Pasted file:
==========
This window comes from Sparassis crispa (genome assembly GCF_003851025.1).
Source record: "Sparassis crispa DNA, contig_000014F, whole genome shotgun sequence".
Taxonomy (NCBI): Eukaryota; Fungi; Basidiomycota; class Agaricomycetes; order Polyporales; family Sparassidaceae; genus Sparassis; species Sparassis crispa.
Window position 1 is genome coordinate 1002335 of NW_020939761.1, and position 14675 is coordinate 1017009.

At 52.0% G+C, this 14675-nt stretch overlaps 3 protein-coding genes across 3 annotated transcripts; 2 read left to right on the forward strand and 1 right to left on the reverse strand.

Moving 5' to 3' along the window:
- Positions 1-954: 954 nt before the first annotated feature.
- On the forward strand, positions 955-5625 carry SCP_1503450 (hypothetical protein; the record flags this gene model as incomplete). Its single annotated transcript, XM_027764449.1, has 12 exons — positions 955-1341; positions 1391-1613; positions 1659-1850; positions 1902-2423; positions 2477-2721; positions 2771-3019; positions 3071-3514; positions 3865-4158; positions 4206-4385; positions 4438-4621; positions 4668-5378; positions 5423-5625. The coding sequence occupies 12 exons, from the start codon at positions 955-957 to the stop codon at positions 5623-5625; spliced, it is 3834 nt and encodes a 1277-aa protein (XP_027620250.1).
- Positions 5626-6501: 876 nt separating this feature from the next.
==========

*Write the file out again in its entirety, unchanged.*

This window comes from Sparassis crispa (genome assembly GCF_003851025.1).
Source record: "Sparassis crispa DNA, contig_000014F, whole genome shotgun sequence".
Taxonomy (NCBI): Eukaryota; Fungi; Basidiomycota; class Agaricomycetes; order Polyporales; family Sparassidaceae; genus Sparassis; species Sparassis crispa.
Window position 1 is genome coordinate 1002335 of NW_020939761.1, and position 14675 is coordinate 1017009.

At 52.0% G+C, this 14675-nt stretch overlaps 3 protein-coding genes across 3 annotated transcripts; 2 read left to right on the forward strand and 1 right to left on the reverse strand.

Moving 5' to 3' along the window:
- Positions 1-954: 954 nt before the first annotated feature.
- On the forward strand, positions 955-5625 carry SCP_1503450 (hypothetical protein; the record flags this gene model as incomplete). Its single annotated transcript, XM_027764449.1, has 12 exons — positions 955-1341; positions 1391-1613; positions 1659-1850; positions 1902-2423; positions 2477-2721; positions 2771-3019; positions 3071-3514; positions 3865-4158; positions 4206-4385; positions 4438-4621; positions 4668-5378; positions 5423-5625. The coding sequence occupies 12 exons, from the start codon at positions 955-957 to the stop codon at positions 5623-5625; spliced, it is 3834 nt and encodes a 1277-aa protein (XP_027620250.1).
- Positions 5626-6501: 876 nt separating this feature from the next.